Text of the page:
How to Banish the Lockdown Blues and Start 2021 Stronger

Saturday December 12, 2020

Les Mills trainer James Thomas
Les Mills trainer James Thomas  (Source:Les Mills)

by Emma Hogan

Although recent vaccine news is a positive signal of better days ahead, COVID-19 cases and hospitalization rates continue to rise across the country. With partial lockdowns looming for most of us, we must stay both physically and mentally healthy. The holiday season is typically a difficult time for many in the LGBTQ community, and this year will prove to be even more challenging.

While the early part of 2021 will bring uncertainty, one of the best ways LGBTQ individuals can boost their overall health and wellbeing is by keeping active. Countless experts say that if exercise were a pill, it would be regarded as a wonder drug, the best medicine.

While feeling fitter, stronger and leaner are the most obvious perks of exercise, physical fitness is also beneficial for everything from musculoskeletal disease to cardiovascular problems and diabetes. Plus, it increases your immunological fitness, too. Exercise increases blood flow and mobilizes white blood cells, one of the primary defenses against harmful microbes. At least 150 minutes of moderate aerobic activity or 75 minutes of vigorous exercise per week is recommended, but anything is better than nothing. One study found that just 30 minutes of brisk walking increased the circulation of natural killer cells and other immune system warriors in the blood.


Exercise is also a formidable formula for mental fitness. And with looming lockdowns lessening our contact with loved ones, nurturing our mental wellbeing is more important than ever. Early in the pandemic, several Chinese studies found that people experienced high symptoms of stress, anxiety, and post-traumatic stress disorder. One study showed up to half of the population were dealing with severe signs of depression, whileanother found 35 percent were struggling with anxiety. Now, similar data is emerging from other reputable sources.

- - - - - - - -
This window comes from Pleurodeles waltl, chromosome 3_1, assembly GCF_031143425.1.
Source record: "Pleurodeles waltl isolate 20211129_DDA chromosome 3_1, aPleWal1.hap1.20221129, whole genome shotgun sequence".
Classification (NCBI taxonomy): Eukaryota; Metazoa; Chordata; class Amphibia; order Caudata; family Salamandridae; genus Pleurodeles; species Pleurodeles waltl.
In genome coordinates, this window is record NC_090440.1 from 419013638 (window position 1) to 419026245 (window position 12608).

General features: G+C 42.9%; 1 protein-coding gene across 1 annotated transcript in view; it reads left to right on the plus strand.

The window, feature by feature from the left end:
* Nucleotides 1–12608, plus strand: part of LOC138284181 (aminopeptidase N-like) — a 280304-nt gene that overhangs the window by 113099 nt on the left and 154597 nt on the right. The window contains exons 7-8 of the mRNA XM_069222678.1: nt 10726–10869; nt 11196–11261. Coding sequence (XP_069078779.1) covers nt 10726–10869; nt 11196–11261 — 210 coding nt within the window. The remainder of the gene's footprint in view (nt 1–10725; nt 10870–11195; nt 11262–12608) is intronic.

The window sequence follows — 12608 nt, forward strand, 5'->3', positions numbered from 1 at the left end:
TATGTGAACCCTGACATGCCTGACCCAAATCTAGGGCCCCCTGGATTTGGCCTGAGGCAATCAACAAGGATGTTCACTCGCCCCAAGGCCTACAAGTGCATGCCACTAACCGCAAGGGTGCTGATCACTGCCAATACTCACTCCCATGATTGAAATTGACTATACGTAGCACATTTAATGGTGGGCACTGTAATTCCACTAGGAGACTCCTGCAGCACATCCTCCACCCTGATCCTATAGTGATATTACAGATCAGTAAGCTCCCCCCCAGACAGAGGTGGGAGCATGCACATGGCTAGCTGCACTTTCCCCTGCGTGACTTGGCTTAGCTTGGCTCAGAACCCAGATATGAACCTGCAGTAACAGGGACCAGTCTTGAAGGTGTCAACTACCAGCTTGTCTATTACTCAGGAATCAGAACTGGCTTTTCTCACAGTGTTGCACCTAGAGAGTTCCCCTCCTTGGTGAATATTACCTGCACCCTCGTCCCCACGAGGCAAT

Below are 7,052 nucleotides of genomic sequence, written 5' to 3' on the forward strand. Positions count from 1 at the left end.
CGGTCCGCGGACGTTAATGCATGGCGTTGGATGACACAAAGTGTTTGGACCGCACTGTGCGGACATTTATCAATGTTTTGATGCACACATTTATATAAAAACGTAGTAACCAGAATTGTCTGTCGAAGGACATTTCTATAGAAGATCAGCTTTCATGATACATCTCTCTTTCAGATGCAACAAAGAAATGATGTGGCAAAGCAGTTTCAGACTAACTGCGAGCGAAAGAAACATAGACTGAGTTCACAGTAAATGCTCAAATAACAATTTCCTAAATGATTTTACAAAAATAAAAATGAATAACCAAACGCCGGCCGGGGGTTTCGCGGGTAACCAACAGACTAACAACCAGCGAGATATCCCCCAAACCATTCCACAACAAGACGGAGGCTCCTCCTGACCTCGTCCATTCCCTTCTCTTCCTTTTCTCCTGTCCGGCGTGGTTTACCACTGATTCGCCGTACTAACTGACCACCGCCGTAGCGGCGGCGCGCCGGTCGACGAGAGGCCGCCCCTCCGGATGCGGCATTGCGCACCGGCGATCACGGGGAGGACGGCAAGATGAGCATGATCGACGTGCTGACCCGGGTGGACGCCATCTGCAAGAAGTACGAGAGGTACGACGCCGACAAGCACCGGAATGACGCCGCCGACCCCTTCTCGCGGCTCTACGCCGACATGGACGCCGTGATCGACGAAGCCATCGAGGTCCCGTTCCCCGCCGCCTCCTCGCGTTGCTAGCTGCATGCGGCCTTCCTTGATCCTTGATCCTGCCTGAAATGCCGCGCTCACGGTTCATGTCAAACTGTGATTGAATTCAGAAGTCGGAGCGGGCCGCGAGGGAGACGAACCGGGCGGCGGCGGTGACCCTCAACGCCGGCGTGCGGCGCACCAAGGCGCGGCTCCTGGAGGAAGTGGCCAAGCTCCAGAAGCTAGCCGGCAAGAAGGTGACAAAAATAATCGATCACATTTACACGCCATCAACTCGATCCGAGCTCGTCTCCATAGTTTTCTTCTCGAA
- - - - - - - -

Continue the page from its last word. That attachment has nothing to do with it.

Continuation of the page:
The good news is there are plenty of ways you can combat anxiety with exercise. Researchers have found that four aerobic workouts a week will ease negativity, while mindfulness and yoga can be a great way to relieve stress.

A new study reveals pre-bedtime stretching and meditation can improve sleep, boost positive feelings, and enhance recovery from mental and physical stress. These findings came after study participants completed a 20-30 minute sequence of stretches and 10-minute meditation three evenings a week for just two weeks.

Emma Hogan is a writer for Les Mills' Fit Planet, a suite of science-backed content created to help educate, motivate and inspire people to live fit and healthy lives.

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